What Is Reserve Capacity in a Battery?

Battery usage and maintenance is a critical matter in automobiles and other devices. Battery performance is a complex concept that encompasses a number of factors, but one of the most important is what's called reserve capacity. Realizing what reserve capacity is allows motorists to make good decisions about purchasing car batteries.

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Reserve capacity is an important factor in battery performance.

Defining Reserve Capacity

Reserve capacity is one of the ratings or specifications ascribed to a battery. The term is usually encountered when discussing 12-volt car starting batteries. Reserve capacity is defined as the number of minutes a fully charged 12-volt battery at 80 degrees Fahrenheit can provide 25 amperes at 10.5 volts until the voltage decreases.

Importance of Reserve Capacity

When a driver starts his vehicle, the battery pushes out 25 amperes at 10.5 volts in order to make the alternator run. As the alternator takes over to power the engine, the battery provides the same amount of electricity at a steady voltage to provide power to lights, wipers and other accessories. When a vehicle is in proper condition, the alternator replaces the electricity a battery puts out. Should the alternator or the fan belt fail, the vehicle's engine uses electricity from the battery. The time a vehicle operates solely on battery power until battery discharge is a practical measure of reserve capacity.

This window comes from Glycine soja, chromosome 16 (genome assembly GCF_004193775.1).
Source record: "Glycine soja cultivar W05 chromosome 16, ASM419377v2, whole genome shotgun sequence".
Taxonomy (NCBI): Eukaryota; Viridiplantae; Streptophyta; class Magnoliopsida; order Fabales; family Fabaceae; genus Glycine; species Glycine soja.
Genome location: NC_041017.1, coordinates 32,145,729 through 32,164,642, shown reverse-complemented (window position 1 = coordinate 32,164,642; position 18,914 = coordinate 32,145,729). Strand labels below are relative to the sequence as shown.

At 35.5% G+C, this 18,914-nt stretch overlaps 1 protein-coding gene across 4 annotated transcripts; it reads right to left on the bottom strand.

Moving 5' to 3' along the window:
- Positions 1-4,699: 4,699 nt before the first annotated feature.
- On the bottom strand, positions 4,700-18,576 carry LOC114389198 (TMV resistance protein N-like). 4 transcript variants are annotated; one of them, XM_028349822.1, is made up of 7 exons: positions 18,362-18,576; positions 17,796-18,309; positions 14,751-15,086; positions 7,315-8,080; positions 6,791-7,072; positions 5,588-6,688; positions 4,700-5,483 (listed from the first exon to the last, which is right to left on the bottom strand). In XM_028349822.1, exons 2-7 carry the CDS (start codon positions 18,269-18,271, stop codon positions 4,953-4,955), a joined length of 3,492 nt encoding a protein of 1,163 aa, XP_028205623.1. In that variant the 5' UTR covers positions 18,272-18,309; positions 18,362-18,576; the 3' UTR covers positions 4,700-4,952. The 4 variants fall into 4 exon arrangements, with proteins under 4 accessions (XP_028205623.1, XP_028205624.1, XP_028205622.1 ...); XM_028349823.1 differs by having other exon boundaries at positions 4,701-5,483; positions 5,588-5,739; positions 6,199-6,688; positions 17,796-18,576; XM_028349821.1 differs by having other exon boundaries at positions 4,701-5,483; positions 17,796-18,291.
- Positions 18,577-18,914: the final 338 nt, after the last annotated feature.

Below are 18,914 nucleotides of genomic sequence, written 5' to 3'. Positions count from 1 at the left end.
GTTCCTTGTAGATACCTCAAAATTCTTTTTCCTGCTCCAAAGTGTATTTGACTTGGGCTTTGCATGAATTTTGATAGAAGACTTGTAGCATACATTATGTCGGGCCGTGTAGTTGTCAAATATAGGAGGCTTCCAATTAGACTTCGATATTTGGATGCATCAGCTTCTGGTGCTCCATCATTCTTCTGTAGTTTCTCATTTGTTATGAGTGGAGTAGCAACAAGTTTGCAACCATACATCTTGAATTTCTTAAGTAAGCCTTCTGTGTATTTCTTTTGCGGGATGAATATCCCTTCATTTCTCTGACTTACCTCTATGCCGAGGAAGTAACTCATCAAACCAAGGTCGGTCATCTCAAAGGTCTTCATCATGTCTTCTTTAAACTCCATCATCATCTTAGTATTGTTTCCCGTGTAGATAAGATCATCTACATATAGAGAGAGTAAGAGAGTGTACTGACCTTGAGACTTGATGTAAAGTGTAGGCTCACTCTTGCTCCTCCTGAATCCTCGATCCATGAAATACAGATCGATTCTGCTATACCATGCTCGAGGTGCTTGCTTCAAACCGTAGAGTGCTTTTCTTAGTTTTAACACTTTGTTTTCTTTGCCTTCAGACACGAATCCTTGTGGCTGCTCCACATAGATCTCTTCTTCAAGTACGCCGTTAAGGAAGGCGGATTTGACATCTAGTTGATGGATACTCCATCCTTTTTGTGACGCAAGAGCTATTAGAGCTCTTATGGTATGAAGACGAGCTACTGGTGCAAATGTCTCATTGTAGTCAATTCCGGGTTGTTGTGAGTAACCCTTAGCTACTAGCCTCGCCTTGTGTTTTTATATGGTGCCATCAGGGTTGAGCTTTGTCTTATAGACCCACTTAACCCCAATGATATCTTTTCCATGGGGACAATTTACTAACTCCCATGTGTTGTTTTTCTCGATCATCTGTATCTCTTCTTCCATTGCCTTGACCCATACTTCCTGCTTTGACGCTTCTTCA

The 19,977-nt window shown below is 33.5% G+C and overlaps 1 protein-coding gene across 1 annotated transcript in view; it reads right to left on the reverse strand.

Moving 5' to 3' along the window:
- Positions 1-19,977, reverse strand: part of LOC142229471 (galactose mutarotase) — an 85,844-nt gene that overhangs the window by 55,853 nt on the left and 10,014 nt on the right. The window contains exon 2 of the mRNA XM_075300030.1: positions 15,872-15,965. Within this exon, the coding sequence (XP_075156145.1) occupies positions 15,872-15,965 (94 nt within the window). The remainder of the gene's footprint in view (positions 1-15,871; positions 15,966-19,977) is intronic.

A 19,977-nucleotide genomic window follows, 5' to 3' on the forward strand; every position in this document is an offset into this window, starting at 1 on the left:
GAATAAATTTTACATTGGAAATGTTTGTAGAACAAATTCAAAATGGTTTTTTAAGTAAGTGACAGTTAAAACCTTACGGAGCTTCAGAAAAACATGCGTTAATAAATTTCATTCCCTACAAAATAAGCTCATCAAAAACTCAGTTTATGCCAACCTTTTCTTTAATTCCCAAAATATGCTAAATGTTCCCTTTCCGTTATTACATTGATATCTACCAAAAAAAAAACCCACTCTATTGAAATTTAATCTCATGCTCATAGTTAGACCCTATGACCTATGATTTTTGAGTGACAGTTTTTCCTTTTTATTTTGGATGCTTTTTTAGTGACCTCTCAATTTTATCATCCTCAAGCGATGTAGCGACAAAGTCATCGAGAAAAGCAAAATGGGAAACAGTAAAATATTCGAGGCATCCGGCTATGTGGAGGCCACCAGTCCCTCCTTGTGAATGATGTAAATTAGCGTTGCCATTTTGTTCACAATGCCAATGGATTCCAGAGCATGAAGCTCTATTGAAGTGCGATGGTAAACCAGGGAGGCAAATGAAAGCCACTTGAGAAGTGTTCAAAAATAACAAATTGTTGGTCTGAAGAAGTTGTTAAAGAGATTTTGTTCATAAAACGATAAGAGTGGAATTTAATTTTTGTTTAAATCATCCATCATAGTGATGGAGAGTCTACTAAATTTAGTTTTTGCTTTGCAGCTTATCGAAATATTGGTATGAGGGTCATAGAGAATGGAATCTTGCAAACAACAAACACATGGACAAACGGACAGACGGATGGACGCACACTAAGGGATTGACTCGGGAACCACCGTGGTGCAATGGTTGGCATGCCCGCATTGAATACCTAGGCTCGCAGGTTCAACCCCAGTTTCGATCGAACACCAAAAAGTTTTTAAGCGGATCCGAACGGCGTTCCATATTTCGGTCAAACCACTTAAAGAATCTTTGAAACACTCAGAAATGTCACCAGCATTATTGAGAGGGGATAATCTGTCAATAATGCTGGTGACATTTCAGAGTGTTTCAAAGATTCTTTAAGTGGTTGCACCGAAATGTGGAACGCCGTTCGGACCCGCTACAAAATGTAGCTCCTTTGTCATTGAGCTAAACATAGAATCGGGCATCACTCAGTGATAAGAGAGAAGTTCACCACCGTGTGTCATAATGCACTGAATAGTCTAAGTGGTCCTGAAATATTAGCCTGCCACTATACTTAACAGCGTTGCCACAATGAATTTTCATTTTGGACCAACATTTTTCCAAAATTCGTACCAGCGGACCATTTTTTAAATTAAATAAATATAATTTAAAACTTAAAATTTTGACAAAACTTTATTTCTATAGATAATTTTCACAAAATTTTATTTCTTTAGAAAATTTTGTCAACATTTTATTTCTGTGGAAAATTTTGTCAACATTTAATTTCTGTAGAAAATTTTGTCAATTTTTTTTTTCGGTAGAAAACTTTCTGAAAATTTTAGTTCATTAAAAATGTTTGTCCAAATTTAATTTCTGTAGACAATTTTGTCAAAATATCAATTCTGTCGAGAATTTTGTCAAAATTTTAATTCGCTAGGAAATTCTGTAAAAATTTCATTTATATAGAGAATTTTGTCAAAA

Differentiating Reserve Capacity from Cold Cranking Amps

A driver in an area with a colder climate will choose a battery based on cold cranking amperes while a driver in a warmer area chooses a battery based on reserve capacity. The difference in judgment is due to the difference in requirements based on climate and ambient temperature. Cold cranking amps are the discharge load a fully charged battery can deliver for 30 seconds while maintaining a voltage higher than 7.2 volts at 0 degrees Fahrenheit. In cold climates, the higher a battery's cold cranking amps, the more easily an engine will start. In hot climates cold cranking amps are not an issue with starting a vehicle.

Measuring Reserve Capacity

Measuring reserve capacity has already become more important than measuring cold cranking amps as demand for auxiliary power is increasing as car models get updated. A recently developed instrument called the Cadex CA-12 can read reserve capacity, cold cranking amps and state-of-charge. Gaining such information gives drivers and battery technicians a better way of determining the time to replace batteries.


Simon Slayford

Simon Slayford is an education professional who wanted to try something different. He has been a writer for over eight years and has been published in local writing magazines such as "The New Zealand Listener." Slayford holds a master's degree in language studies and early literacy from University of Otago.